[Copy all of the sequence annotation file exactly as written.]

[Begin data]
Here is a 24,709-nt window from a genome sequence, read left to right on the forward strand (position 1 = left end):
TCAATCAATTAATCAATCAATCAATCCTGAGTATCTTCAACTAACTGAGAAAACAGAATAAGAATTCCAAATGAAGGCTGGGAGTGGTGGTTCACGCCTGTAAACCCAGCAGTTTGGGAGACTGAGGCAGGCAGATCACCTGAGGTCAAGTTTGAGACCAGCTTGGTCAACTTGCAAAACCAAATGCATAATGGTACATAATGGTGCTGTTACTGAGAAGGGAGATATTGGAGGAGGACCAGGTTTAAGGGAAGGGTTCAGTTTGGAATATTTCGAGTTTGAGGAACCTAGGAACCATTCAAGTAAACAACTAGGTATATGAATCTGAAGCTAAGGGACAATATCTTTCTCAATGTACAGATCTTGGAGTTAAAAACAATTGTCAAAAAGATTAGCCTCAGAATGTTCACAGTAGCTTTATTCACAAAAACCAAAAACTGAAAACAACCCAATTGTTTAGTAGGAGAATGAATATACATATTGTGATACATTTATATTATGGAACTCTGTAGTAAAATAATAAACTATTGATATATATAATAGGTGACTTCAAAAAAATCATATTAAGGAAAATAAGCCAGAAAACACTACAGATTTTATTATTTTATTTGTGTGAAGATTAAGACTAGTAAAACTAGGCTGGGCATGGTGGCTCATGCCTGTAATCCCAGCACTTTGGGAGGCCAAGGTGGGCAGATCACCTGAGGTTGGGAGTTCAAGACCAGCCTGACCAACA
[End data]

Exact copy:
Here is a 24,709-nt window from a genome sequence, read left to right on the forward strand (position 1 = left end):
TCAATCAATTAATCAATCAATCAATCCTGAGTATCTTCAACTAACTGAGAAAACAGAATAAGAATTCCAAATGAAGGCTGGGAGTGGTGGTTCACGCCTGTAAACCCAGCAGTTTGGGAGACTGAGGCAGGCAGATCACCTGAGGTCAAGTTTGAGACCAGCTTGGTCAACTTGCAAAACCAAATGCATAATGGTACATAATGGTGCTGTTACTGAGAAGGGAGATATTGGAGGAGGACCAGGTTTAAGGGAAGGGTTCAGTTTGGAATATTTCGAGTTTGAGGAACCTAGGAACCATTCAAGTAAACAACTAGGTATATGAATCTGAAGCTAAGGGACAATATCTTTCTCAATGTACAGATCTTGGAGTTAAAAACAATTGTCAAAAAGATTAGCCTCAGAATGTTCACAGTAGCTTTATTCACAAAAACCAAAAACTGAAAACAACCCAATTGTTTAGTAGGAGAATGAATATACATATTGTGATACATTTATATTATGGAACTCTGTAGTAAAATAATAAACTATTGATATATATAATAGGTGACTTCAAAAAAATCATATTAAGGAAAATAAGCCAGAAAACACTACAGATTTTATTATTTTATTTGTGTGAAGATTAAGACTAGTAAAACTAGGCTGGGCATGGTGGCTCATGCCTGTAATCCCAGCACTTTGGGAGGCCAAGGTGGGCAGATCACCTGAGGTTGGGAGTTCAAGACCAGCCTGACCAACA